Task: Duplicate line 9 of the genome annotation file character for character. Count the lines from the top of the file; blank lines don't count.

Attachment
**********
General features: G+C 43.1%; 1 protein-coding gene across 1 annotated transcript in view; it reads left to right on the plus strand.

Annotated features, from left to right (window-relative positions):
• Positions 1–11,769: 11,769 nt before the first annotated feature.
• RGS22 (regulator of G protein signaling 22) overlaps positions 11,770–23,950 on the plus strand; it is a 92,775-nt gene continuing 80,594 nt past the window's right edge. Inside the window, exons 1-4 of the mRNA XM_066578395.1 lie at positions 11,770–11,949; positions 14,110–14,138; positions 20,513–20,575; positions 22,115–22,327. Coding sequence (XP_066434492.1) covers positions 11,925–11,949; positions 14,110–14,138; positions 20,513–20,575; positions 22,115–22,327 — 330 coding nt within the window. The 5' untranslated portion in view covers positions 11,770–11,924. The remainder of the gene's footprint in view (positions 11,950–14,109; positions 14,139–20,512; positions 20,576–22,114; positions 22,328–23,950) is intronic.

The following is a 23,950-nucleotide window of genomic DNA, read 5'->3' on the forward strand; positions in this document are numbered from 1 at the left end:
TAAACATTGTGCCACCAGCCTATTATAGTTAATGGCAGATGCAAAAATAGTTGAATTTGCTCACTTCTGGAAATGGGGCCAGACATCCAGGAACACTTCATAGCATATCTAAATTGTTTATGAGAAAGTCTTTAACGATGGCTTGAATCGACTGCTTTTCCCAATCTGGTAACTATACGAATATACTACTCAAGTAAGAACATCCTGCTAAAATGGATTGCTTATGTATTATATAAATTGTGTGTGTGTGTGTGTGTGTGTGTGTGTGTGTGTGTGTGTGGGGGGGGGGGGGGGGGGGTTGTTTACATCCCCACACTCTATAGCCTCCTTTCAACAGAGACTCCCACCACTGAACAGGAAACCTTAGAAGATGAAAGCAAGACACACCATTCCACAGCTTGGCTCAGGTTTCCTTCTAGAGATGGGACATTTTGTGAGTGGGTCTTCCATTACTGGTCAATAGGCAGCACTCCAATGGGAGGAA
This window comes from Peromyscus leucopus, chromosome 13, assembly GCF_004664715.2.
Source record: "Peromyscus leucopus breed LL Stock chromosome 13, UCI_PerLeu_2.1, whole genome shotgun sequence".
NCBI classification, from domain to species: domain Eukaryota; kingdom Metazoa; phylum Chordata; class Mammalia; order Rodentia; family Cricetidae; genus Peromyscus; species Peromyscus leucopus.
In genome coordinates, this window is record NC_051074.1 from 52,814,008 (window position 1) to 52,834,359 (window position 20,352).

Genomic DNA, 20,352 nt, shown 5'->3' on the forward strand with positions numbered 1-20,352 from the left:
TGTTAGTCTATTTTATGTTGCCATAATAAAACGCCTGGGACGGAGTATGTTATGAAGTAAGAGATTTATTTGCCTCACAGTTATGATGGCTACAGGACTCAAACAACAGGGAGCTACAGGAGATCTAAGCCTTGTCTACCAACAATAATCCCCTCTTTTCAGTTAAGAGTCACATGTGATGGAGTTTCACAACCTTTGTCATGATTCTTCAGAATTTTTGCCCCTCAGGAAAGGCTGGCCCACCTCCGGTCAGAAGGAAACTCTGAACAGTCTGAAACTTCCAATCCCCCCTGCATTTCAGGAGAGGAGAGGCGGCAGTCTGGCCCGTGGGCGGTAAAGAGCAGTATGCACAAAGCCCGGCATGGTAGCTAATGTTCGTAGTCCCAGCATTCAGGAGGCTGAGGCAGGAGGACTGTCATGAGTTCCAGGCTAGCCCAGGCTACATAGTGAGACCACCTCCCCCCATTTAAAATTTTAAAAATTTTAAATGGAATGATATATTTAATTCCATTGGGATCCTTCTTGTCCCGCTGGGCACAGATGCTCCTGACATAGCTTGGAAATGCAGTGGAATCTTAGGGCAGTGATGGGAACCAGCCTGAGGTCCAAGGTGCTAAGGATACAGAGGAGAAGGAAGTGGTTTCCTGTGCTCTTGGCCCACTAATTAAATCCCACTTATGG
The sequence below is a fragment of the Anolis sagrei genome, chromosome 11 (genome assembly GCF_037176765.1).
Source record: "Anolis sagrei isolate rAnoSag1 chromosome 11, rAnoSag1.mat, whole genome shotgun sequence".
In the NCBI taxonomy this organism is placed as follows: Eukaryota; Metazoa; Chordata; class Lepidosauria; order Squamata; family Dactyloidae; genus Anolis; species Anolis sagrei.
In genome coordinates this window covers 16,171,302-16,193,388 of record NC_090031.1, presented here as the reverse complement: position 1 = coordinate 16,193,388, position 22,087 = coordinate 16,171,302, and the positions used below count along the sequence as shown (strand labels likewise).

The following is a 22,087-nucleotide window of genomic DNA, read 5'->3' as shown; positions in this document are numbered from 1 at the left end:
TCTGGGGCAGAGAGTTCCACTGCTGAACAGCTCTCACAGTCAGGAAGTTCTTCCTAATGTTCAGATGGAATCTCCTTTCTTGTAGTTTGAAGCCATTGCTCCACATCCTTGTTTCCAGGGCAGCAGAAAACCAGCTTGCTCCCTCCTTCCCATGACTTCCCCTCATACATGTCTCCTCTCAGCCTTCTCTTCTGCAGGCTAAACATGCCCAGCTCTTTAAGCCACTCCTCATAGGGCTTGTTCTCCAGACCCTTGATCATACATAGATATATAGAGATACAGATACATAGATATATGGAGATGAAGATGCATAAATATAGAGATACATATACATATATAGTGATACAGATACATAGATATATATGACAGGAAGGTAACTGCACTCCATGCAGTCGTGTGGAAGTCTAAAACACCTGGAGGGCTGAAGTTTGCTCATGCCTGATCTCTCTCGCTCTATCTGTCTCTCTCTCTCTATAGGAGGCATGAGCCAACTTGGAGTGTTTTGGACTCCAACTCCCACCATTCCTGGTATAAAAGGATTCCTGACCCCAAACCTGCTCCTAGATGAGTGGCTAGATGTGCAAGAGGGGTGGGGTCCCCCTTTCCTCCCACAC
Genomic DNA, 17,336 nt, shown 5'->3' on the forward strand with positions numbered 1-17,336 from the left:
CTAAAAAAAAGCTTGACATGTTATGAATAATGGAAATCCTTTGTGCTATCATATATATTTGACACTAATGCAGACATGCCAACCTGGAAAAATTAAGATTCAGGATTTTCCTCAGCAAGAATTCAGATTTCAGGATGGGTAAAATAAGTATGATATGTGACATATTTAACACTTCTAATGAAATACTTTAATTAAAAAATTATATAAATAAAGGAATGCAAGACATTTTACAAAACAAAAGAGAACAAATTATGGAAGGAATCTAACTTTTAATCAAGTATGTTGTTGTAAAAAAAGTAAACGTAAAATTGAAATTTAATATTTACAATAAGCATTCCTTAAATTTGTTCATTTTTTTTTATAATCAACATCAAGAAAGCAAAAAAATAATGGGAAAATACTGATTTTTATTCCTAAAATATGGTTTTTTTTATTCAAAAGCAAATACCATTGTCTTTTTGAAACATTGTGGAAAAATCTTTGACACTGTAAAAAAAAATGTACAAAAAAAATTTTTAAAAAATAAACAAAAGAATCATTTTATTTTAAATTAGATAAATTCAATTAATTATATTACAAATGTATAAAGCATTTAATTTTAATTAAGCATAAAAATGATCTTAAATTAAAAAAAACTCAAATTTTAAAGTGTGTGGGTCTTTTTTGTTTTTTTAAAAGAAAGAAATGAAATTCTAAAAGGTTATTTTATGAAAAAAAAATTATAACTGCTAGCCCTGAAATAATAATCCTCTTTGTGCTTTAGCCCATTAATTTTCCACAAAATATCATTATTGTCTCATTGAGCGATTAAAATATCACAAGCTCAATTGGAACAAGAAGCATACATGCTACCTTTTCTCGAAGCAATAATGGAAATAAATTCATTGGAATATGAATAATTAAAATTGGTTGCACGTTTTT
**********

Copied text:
NCBI classification, from domain to species: domain Eukaryota; kingdom Metazoa; phylum Chordata; class Mammalia; order Rodentia; family Cricetidae; genus Peromyscus; species Peromyscus leucopus.